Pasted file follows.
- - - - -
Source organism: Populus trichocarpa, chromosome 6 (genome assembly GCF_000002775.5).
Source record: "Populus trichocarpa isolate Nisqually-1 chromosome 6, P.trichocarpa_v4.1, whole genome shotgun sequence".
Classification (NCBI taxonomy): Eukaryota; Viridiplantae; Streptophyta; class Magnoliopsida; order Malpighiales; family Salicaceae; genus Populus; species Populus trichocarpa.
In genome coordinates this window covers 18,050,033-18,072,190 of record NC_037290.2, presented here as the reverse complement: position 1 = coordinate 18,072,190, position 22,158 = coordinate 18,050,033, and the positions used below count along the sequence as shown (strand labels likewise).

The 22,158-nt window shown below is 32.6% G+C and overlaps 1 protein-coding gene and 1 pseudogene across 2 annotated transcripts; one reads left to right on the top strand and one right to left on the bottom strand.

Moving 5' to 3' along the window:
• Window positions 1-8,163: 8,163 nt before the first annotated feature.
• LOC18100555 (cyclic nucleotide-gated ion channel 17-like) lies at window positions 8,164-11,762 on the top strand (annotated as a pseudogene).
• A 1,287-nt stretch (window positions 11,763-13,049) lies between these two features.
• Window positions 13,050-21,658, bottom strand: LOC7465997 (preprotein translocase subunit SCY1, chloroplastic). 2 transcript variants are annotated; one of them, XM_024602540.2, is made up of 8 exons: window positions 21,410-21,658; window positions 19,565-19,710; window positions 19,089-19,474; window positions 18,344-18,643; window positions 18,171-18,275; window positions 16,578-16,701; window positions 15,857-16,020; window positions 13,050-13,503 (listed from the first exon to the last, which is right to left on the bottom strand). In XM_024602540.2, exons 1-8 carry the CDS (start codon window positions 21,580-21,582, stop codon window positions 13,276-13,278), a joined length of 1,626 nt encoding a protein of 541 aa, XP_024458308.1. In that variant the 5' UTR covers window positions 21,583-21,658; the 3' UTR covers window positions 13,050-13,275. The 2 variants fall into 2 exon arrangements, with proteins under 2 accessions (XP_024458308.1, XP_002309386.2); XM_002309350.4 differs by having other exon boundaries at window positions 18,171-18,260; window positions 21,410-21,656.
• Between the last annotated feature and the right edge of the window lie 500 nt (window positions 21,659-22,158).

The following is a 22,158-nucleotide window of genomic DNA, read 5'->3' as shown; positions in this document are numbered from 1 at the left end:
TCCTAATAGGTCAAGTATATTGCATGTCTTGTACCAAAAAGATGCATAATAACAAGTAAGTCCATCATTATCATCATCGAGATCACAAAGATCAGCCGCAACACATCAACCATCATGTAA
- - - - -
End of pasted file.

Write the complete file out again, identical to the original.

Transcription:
Source organism: Populus trichocarpa, chromosome 6 (genome assembly GCF_000002775.5).
Source record: "Populus trichocarpa isolate Nisqually-1 chromosome 6, P.trichocarpa_v4.1, whole genome shotgun sequence".
Classification (NCBI taxonomy): Eukaryota; Viridiplantae; Streptophyta; class Magnoliopsida; order Malpighiales; family Salicaceae; genus Populus; species Populus trichocarpa.
In genome coordinates this window covers 18,050,033-18,072,190 of record NC_037290.2, presented here as the reverse complement: position 1 = coordinate 18,072,190, position 22,158 = coordinate 18,050,033, and the positions used below count along the sequence as shown (strand labels likewise).

The 22,158-nt window shown below is 32.6% G+C and overlaps 1 protein-coding gene and 1 pseudogene across 2 annotated transcripts; one reads left to right on the top strand and one right to left on the bottom strand.

Moving 5' to 3' along the window:
• Window positions 1-8,163: 8,163 nt before the first annotated feature.
• LOC18100555 (cyclic nucleotide-gated ion channel 17-like) lies at window positions 8,164-11,762 on the top strand (annotated as a pseudogene).
• A 1,287-nt stretch (window positions 11,763-13,049) lies between these two features.
• Window positions 13,050-21,658, bottom strand: LOC7465997 (preprotein translocase subunit SCY1, chloroplastic). 2 transcript variants are annotated; one of them, XM_024602540.2, is made up of 8 exons: window positions 21,410-21,658; window positions 19,565-19,710; window positions 19,089-19,474; window positions 18,344-18,643; window positions 18,171-18,275; window positions 16,578-16,701; window positions 15,857-16,020; window positions 13,050-13,503 (listed from the first exon to the last, which is right to left on the bottom strand). In XM_024602540.2, exons 1-8 carry the CDS (start codon window positions 21,580-21,582, stop codon window positions 13,276-13,278), a joined length of 1,626 nt encoding a protein of 541 aa, XP_024458308.1. In that variant the 5' UTR covers window positions 21,583-21,658; the 3' UTR covers window positions 13,050-13,275. The 2 variants fall into 2 exon arrangements, with proteins under 2 accessions (XP_024458308.1, XP_002309386.2); XM_002309350.4 differs by having other exon boundaries at window positions 18,171-18,260; window positions 21,410-21,656.
• Between the last annotated feature and the right edge of the window lie 500 nt (window positions 21,659-22,158).

The following is a 22,158-nucleotide window of genomic DNA, read 5'->3' as shown; positions in this document are numbered from 1 at the left end:
TCCTAATAGGTCAAGTATATTGCATGTCTTGTACCAAAAAGATGCATAATAACAAGTAAGTCCATCATTATCATCATCGAGATCACAAAGATCAGCCGCAACACATCAACCATCATGTAA